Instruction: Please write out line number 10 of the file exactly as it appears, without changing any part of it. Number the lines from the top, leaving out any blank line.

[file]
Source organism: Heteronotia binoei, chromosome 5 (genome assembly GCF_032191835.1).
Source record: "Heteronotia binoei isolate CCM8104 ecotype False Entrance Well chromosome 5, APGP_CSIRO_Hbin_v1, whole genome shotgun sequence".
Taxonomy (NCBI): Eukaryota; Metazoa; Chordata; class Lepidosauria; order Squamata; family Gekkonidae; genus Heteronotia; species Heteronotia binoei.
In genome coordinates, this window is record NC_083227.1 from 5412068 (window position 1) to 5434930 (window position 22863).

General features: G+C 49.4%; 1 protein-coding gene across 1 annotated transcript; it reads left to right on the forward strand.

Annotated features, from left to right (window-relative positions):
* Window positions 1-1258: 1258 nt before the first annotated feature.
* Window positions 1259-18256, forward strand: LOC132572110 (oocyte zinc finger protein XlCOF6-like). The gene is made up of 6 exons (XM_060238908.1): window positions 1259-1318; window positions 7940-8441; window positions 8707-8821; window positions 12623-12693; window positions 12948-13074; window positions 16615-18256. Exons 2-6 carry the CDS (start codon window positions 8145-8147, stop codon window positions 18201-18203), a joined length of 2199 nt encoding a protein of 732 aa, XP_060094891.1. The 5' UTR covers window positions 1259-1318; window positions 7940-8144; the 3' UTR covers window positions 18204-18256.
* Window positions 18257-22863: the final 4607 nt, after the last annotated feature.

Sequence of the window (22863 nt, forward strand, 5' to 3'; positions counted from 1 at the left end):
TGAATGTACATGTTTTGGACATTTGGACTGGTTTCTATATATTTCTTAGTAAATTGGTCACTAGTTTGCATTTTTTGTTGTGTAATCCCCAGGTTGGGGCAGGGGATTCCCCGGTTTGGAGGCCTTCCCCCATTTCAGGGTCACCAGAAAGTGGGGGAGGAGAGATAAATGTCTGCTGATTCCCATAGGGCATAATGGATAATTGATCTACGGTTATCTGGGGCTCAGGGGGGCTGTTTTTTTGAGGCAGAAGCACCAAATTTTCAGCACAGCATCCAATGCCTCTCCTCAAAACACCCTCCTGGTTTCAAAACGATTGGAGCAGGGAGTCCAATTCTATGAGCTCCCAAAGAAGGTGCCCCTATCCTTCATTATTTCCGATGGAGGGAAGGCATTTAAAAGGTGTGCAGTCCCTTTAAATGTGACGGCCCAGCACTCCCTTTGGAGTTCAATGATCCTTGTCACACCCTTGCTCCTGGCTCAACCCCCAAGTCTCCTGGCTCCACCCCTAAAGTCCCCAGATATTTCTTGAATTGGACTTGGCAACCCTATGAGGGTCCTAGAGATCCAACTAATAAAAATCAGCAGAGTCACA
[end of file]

Sequence of the window (22863 nt, forward strand, 5' to 3'; positions counted from 1 at the left end):